Ed Simon is a writer, a scholar of early modern religion and literature, and the associate editor of The Marginalia Review of Books, a channel of The Los Angeles Review of Books. He earned his PhD in English from Lehigh University in 2017. In addition to his academic work, Simon is also a participant in the public humanities, with popular articles published or featured in The Paris Review, Jacobin, Berfrois, Queen Mob’s Teahouse, The Millions, Literary Hub, The Fortnightly Review, Tablet Magazine, Mental Floss, Jewish Renaissance, The Dublin Review of Books, Marginalia at the Los Angeles Review of Books, Harriet the Blog of the Poetry Foundation, Salon, Quartz, Tikkun, the Public Domain Review, the Revealer, Killing the Buddha, and Belt Magazine among others. His articles have been frequently republished at sites like Arts & Letters Daily, 3 Quarks Daily, Grub Street, The Rumpus, The New England Review, Brewminate, The Browser, and Real Clear Religion. Essays of his have appeared in anthologies, and he is a Puschcart Award nominated author. He is one of the founding members of the International Society for Heresy Studies, and the assistant editor to both the Journal of Heresy Studies as well as the society’s newsletter ExCommunicated for which he writes the regular “Featured Heretic” column. He is also the founder and editor of ‘Merica Magazine (“For the Unlikely Patriot”) which irreverently explores American culture. In addition, he is an occasional guest on Mt. Aloysius College English Professor Danny Anderson’s podcast The Sectarian Review. Across his many projects, Ed’s writing is focused on issues that surround the intersection of religion, culture, and literature.
His academic scholarship focuses on seventeenth-century transatlantic poetic narratives, and in particular the ways in which non-conformist Protestant theology and geographic thinking generated eschatological justifications for British colonization in the New World. His dissertation and current monograph project The American Strand: Directional Poetics and Apocalypse in the Early Modern Atlantic uses contemporary spatial theory and political theology to read poets like George Herbert, Anne Bradstreet, George Wither, Michael Drayton, John Denham, William Alexander, Cotton Mather and others. In this work Simon develops new theories about the formation of national identity through literature, as well as around issues of national generic categorization. He develops a critical vocabulary which helps to identify the origins of much of what we think of as archetypal American Studies myth and symbol school terminology not in nineteenth-century America but rather in seventeenth-century Britain. As a result of this he argues that much of what we think of as canonical American literature comprises what could be thought of as a scriptural corpus of writings which could be associated with a “religion” which takes “America” as a concept as the center of its devotion.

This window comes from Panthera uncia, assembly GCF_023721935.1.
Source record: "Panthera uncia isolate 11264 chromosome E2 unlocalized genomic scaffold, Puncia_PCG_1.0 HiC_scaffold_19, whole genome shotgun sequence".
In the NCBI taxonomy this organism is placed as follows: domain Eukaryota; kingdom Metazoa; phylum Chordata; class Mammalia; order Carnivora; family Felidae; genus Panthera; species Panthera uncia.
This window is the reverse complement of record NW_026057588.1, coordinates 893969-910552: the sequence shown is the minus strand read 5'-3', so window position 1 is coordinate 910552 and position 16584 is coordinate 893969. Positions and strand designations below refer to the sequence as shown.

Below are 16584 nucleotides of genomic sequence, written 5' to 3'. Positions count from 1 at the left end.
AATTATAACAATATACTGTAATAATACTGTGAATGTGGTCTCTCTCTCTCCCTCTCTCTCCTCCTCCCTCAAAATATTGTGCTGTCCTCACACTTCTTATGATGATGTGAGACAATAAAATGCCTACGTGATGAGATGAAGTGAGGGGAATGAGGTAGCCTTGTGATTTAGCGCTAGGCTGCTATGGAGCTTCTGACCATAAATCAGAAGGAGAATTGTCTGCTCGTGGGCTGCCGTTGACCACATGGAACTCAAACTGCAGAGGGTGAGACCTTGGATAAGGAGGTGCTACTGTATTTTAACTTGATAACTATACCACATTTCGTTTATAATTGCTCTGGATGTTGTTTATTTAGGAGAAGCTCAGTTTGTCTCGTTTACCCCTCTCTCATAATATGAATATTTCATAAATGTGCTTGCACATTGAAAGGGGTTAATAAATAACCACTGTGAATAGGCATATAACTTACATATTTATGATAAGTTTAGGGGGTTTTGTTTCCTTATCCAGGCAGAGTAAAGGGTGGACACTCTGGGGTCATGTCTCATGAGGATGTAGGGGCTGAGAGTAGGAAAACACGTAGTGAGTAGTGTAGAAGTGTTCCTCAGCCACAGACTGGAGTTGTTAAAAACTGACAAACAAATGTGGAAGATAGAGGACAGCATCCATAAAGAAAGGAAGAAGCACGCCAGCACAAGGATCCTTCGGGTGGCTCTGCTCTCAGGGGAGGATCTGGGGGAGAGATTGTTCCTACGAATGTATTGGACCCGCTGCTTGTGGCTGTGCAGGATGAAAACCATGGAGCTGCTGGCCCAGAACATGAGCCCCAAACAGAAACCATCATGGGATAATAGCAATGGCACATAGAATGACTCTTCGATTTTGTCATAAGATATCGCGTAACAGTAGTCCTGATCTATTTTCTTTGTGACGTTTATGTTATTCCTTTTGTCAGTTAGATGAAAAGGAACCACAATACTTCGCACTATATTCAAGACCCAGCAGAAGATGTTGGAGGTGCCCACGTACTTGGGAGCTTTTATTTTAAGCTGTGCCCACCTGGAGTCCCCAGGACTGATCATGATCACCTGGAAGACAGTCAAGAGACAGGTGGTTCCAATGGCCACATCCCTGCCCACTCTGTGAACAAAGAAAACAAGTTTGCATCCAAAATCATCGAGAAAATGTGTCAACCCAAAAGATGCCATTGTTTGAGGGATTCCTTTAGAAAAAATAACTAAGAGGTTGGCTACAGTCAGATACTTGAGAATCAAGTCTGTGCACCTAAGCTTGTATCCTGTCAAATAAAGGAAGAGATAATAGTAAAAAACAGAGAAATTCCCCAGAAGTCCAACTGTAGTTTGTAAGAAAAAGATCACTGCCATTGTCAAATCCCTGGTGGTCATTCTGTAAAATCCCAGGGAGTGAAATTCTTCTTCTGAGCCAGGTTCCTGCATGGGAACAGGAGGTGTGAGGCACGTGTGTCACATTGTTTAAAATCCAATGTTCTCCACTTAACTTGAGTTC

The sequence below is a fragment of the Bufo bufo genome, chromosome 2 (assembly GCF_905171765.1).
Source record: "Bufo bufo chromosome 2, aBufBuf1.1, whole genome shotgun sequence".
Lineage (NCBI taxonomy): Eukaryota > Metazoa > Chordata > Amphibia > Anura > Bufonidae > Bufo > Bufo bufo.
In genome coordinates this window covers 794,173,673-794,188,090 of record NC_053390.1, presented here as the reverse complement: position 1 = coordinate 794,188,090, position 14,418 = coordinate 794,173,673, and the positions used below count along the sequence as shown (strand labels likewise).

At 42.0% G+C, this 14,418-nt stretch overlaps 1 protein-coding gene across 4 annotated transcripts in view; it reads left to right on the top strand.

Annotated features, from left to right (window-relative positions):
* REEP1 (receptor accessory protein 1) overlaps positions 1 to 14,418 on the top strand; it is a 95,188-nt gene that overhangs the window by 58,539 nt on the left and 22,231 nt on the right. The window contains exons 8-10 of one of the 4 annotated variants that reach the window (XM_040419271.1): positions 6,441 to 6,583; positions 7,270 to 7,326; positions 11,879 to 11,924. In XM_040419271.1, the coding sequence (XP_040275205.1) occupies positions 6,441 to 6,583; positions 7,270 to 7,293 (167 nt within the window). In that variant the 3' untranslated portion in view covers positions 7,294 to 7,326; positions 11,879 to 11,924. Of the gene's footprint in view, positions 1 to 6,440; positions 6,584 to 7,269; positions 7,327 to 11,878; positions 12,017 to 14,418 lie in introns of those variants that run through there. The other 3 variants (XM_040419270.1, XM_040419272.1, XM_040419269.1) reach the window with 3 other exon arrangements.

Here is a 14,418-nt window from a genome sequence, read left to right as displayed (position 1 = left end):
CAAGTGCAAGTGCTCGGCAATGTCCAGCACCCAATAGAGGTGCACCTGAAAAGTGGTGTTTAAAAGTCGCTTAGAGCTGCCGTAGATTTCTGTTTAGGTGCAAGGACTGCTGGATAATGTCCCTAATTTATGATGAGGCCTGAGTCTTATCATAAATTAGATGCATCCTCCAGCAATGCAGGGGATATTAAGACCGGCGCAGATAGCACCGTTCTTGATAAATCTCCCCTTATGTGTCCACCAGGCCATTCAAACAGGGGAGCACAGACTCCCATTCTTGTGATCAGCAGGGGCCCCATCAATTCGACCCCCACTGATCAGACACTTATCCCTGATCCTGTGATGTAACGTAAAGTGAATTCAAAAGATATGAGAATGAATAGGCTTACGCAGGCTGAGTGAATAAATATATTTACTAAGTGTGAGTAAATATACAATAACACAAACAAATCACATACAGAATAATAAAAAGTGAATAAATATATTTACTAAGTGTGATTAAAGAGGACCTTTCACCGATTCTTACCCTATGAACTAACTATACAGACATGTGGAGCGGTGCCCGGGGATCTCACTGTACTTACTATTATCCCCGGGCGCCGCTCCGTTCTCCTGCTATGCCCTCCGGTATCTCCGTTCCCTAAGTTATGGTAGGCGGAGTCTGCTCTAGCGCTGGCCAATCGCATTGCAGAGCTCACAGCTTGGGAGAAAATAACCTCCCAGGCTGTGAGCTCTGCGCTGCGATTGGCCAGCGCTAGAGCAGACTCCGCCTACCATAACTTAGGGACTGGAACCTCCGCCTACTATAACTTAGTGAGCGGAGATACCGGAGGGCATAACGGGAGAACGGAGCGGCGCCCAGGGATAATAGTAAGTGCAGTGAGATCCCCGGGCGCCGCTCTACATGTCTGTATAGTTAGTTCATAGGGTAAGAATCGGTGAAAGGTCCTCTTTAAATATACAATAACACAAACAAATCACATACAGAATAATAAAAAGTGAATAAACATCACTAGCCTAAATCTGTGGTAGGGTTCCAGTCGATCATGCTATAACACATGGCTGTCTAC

Material from The American Strand: Directional Poetics and Apocalypse in the Early Modern Atlantic has or will appear in several peer-reviewed academic anthologies focusing on both eschatology and prophetic rhetoric in the early modern Puritan Atlantic. In addition to work related to his dissertation he has also been published on other topics related to early modern British and early American religion and literature, including published papers on William Blake, Unka Eliza WInkfield’s The Female American, John Milton and other subjects. He is currently working on several papers and book chapters, as well as material related to the teaching of literature at the post-secondary level. Simon has presented at dozens of national academic conferences in the United States, Great Britain, Ireland, and France. Articles and book reviews by him have or will appear in the Journal of the Northern Renaissance, The Sixteenth Century Journal, Theopoetics, This Rough Magic, Women’s Studies: An Interdisciplinary Journal, and Milton Studies among others.
He has taught English composition and literature as well as interdisciplinary humanities at several institutions of higher education. Currently he is a teaching fellow at Lehigh University where he has taught courses such as “Composition and Cultural Studies,” “Questioning American Exceptionality,” “Sailing to Utopia,” “Envisioning Alternate Worlds,” “The Seven Deadly Sins in Literature,” “Satan in Literature and Culture,” “Everyone is a Critic” and “Writing the Election.” In the past he worked at both Point Park University and Duquesne University, and has presented on pedagogical issues at the Northeastern Modern Language Association, and is contributing to a future MLA teaching anthology on “Space and Place in Literature.”
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